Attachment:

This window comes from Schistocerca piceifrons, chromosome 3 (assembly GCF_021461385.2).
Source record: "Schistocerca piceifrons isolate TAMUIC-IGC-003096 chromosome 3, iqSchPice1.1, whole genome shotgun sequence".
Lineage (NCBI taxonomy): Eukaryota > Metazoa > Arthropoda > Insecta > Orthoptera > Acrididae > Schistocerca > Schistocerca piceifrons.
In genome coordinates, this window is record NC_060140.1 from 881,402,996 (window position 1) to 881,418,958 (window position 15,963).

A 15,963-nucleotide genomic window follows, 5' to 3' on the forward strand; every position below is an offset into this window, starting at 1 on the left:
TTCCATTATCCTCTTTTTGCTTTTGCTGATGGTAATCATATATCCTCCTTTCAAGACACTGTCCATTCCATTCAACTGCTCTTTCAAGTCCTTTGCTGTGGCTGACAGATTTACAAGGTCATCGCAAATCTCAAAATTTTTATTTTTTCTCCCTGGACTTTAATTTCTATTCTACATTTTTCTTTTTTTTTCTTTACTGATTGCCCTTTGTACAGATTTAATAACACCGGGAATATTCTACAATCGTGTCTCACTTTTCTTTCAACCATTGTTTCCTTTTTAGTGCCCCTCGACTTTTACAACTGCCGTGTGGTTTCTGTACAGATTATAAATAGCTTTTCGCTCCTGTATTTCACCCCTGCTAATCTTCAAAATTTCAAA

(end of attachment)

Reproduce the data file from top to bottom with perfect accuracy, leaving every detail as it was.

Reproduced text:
This window comes from Schistocerca piceifrons, chromosome 3 (assembly GCF_021461385.2).
Source record: "Schistocerca piceifrons isolate TAMUIC-IGC-003096 chromosome 3, iqSchPice1.1, whole genome shotgun sequence".
Lineage (NCBI taxonomy): Eukaryota > Metazoa > Arthropoda > Insecta > Orthoptera > Acrididae > Schistocerca > Schistocerca piceifrons.
In genome coordinates, this window is record NC_060140.1 from 881,402,996 (window position 1) to 881,418,958 (window position 15,963).

A 15,963-nucleotide genomic window follows, 5' to 3' on the forward strand; every position below is an offset into this window, starting at 1 on the left:
TTCCATTATCCTCTTTTTGCTTTTGCTGATGGTAATCATATATCCTCCTTTCAAGACACTGTCCATTCCATTCAACTGCTCTTTCAAGTCCTTTGCTGTGGCTGACAGATTTACAAGGTCATCGCAAATCTCAAAATTTTTATTTTTTCTCCCTGGACTTTAATTTCTATTCTACATTTTTCTTTTTTTTTCTTTACTGATTGCCCTTTGTACAGATTTAATAACACCGGGAATATTCTACAATCGTGTCTCACTTTTCTTTCAACCATTGTTTCCTTTTTAGTGCCCCTCGACTTTTACAACTGCCGTGTGGTTTCTGTACAGATTATAAATAGCTTTTCGCTCCTGTATTTCACCCCTGCTAATCTTCAAAATTTCAAA